When Is An Executive Too Good To Let Go?By
For the past few years, Ari Bousbib has been the man who might leave at any minute. Passed over for the top job at United Technologies (UTX) in 2008, Bousbib, 48, was viewed as a savvy dealmaker, operations whiz, and chief executive officer material elsewhere. Says analyst Nicole Parent of Vertical Research Partners: "It was a matter of when, not if, he would leave."
That moment came on Aug. 16, with the announcement that Bousbib would become CEO of health-care data provider IMS Health on Sept. 1. What's surprising is how the president of UTC's commercial businesses, including Otis Elevator and Carrier, is leaving. UTC stated in its press release that Bousbib will remain a consultant through September 2011. He will get a fixed retainer of $325,000, plus expenses, to provide advice and assistance concerning "recently formed joint ventures and business combinations, business development opportunities and customer relationships," according to a company SEC filing. UTC and Bousbib declined to comment.
Pay and governance consultants call the arrangement unusual. "I don't think I've ever come across a situation where someone is going to be a CEO and is kept on as a consultant," says Paul Hodgson of the Corporate Library, an independent research group. Paul Dorf, managing director of pay consultancy Compensation Resources, doesn't see the point: "If they haven't developed enough of a management structure for him to leave, that's a problem."
Typically, says Dorf, post-employment consulting contracts are used to augment compensation for a retiring executive, ease out a leader whose company is acquired, or maintain links to someone with unique knowledge or relationships the company needs.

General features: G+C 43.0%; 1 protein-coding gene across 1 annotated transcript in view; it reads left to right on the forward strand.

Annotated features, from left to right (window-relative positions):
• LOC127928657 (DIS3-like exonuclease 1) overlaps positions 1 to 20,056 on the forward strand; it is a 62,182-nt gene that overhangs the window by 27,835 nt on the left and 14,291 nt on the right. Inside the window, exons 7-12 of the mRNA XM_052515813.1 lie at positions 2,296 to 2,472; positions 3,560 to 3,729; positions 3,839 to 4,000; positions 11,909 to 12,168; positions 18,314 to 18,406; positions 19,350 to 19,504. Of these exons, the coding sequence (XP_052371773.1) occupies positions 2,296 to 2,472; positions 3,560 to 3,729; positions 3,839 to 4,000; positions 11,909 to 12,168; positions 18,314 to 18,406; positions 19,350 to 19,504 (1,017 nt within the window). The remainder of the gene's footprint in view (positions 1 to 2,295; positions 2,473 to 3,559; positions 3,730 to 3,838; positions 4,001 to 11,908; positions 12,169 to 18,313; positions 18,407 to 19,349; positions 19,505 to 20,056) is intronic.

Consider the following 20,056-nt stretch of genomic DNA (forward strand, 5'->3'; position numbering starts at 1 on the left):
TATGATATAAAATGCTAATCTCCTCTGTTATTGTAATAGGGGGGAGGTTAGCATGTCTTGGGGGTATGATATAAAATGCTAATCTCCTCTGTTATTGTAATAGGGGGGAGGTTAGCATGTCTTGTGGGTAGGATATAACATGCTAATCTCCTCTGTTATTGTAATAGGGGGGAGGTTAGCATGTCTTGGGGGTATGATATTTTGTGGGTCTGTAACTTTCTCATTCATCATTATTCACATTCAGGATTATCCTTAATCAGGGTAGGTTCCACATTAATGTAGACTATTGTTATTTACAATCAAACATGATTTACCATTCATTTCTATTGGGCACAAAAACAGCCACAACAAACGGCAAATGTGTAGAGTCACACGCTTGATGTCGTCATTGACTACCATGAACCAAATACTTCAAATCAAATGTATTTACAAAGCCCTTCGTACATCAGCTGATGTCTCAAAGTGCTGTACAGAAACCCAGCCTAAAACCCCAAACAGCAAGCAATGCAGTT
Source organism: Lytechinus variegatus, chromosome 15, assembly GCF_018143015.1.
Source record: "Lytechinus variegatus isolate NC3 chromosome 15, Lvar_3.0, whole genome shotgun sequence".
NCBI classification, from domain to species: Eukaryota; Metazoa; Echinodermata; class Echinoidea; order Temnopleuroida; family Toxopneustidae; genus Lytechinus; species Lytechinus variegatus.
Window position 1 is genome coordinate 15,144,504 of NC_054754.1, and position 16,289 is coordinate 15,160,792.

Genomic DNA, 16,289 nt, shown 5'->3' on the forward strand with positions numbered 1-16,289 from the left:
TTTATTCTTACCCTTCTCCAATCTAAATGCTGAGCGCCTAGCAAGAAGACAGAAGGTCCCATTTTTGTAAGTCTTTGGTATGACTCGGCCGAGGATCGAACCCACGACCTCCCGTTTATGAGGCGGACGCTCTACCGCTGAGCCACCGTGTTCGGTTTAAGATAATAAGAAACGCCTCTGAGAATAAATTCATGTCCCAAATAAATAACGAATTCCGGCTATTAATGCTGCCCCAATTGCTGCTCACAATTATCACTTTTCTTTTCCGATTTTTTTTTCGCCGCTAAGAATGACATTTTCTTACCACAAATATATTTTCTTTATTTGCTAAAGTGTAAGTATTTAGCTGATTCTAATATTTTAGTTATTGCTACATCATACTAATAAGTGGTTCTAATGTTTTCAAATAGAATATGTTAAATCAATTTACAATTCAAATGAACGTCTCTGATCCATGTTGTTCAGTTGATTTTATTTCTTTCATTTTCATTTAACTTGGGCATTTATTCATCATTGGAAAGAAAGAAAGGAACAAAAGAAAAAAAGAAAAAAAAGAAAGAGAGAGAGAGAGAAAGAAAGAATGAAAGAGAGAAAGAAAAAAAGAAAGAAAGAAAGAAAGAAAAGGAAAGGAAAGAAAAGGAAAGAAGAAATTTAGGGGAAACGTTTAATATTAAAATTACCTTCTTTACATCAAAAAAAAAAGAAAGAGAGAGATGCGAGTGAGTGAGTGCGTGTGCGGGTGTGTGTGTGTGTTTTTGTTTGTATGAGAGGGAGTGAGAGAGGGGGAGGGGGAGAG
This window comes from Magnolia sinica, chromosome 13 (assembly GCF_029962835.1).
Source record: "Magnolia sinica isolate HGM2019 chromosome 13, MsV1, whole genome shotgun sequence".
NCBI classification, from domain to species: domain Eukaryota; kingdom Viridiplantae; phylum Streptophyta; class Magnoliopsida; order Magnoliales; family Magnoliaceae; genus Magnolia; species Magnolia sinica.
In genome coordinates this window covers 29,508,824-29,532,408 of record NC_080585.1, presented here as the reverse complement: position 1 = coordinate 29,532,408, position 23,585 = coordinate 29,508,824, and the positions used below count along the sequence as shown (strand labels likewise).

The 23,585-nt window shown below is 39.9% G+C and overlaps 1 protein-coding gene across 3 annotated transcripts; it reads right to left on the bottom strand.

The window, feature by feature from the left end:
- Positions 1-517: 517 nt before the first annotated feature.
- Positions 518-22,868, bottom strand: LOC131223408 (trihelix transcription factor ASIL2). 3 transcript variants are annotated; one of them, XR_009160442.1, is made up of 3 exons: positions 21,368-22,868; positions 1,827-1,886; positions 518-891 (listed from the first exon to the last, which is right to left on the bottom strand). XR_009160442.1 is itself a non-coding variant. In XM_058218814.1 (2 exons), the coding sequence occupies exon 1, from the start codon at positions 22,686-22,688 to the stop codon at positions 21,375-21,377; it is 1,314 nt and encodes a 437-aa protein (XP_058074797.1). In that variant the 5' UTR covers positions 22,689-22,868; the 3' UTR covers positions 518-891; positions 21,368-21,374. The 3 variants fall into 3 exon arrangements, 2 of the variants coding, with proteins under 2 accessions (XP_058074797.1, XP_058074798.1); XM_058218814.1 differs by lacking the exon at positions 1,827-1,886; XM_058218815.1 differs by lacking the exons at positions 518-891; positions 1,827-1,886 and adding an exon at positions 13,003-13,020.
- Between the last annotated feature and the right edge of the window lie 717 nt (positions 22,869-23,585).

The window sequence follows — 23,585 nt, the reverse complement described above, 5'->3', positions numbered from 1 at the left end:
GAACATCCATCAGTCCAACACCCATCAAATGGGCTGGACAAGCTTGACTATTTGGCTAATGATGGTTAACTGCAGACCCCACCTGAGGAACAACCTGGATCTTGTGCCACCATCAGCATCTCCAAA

Although unusual for executives moving to a new job, such contracts are not unprecedented. In 2008 telecom equipment maker JDS Uniphase gave departing CEO Kevin Kennedy a one-year "transitional consulting agreement" worth $800,000 as he moved to become CEO of telecommunications company Avaya. (Avaya spokeswoman Deborah Kline says Kennedy wasn't available to discuss the contract.) Like IMS, Avaya is privately held, which makes it easier to strike such a deal.
Still, many other public-company stars have headed into private equity without one. David Calhoun, the former vice-chairman of General Electric, wasn't paid another dime after he left to lead Neilsen in 2006. He also left tens of millions of dollars in unvested stock options and retirement benefits.
So why the consulting arrangement? Money might be one factor, compensation experts say. The contract could allow more time for Bousbib's UTC stock options to vest or for performance targets to be reached. Certainly, the retainer fee alone isn't likely to mean much to a man who received $8.8 million in total compensation last year and has options valued at almost $39 million. Stern Agee analyst Nick Heymann says the setup is probably designed to comfort UTC investors and employees. "It allows for some continuity and accountability," says Heymann. "He's a critical guy."
During Bousbib's 14 years at UTC, the Paris-born engineer turned Otis Elevator into the company's "crown jewel," boosted margins at Carrier, and orchestrated smart acquisitions such as GE Security, says Vertical Research analyst Parent.
Still, few expect Bousbib to spend much time doling out advice. For one thing, he'll have his hands full with IMS, which was purchased in February by TPG Capital, the Canada Pension Plan Investment Board, and Leonard Green & Partners. Analysts expect Bousbib ultimately to take the company public, so UTC may have to compete for his attention.
The bottom line: Bousbib's contract raises questions about how he can consult for UTC and run another company at the same time.